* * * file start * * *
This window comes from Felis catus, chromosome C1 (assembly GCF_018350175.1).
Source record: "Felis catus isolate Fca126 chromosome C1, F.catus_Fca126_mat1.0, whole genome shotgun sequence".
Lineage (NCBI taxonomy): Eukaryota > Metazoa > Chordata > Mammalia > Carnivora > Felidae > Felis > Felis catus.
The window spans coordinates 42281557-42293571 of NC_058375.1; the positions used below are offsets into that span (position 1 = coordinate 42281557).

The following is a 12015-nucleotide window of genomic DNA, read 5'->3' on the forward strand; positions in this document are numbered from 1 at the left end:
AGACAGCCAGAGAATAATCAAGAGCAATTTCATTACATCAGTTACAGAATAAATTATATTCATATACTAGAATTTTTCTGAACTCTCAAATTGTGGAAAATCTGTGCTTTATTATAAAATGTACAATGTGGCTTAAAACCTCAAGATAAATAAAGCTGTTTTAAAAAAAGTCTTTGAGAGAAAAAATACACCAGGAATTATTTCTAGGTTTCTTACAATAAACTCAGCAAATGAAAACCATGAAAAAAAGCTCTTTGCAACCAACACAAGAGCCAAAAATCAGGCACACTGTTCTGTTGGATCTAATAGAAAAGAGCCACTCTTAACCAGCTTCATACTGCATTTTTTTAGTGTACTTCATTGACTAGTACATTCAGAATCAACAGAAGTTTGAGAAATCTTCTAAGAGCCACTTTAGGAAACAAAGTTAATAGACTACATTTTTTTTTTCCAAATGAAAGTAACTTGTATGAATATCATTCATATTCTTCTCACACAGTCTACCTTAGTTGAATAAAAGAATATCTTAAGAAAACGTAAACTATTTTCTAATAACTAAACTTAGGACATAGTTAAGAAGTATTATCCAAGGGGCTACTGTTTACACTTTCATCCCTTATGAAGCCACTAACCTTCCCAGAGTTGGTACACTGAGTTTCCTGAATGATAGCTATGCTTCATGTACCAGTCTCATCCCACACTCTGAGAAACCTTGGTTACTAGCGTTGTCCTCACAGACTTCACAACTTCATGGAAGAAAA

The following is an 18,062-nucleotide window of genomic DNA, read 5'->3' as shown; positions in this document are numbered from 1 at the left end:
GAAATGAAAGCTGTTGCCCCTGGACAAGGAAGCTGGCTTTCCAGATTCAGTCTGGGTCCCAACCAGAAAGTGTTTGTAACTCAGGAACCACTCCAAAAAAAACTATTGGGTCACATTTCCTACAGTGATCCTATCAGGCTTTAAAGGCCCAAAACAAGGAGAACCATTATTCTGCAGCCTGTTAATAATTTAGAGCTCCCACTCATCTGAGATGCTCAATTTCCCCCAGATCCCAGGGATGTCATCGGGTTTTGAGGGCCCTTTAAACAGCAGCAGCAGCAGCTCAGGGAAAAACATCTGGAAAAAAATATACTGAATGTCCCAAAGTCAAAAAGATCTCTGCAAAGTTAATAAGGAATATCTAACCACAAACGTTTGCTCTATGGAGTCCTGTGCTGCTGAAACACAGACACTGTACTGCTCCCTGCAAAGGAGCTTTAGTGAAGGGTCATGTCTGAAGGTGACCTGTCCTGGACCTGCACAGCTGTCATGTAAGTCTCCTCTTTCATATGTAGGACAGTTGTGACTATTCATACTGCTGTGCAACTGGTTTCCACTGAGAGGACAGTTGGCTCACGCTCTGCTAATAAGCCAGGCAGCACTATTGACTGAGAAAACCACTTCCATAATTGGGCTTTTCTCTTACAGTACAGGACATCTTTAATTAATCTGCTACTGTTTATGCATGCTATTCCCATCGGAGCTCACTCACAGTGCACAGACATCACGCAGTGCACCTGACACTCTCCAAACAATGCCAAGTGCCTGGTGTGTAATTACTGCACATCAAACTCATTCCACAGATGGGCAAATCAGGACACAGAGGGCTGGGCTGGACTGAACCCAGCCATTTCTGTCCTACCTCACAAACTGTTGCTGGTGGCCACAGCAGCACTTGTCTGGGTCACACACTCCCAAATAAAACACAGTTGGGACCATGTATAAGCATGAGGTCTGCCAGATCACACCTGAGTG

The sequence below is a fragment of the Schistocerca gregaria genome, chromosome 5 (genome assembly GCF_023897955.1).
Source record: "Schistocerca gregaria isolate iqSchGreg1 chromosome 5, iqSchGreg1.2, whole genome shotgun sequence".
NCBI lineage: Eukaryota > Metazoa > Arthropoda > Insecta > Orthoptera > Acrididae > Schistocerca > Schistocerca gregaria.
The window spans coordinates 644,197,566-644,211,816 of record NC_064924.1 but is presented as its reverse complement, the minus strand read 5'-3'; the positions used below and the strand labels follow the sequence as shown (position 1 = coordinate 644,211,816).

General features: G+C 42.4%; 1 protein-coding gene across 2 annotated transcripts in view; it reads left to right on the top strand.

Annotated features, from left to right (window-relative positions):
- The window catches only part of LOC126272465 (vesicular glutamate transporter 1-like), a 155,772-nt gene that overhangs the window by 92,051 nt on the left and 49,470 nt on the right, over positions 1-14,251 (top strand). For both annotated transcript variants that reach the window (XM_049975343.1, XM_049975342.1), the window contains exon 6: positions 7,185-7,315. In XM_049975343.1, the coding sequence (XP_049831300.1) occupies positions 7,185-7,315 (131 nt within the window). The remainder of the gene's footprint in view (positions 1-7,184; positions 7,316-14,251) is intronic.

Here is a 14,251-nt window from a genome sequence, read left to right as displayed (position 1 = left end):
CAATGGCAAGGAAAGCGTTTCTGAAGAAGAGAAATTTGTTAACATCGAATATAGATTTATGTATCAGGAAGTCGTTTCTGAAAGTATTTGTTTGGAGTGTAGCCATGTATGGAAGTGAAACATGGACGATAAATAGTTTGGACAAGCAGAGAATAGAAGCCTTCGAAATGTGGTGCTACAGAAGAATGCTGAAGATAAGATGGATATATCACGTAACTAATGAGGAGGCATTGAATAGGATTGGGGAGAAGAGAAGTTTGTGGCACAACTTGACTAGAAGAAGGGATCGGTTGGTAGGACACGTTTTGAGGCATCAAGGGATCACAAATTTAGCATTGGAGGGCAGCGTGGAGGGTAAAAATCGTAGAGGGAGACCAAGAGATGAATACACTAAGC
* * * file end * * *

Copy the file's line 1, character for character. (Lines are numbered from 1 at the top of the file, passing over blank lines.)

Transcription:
This window comes from Felis catus, chromosome C1 (assembly GCF_018350175.1).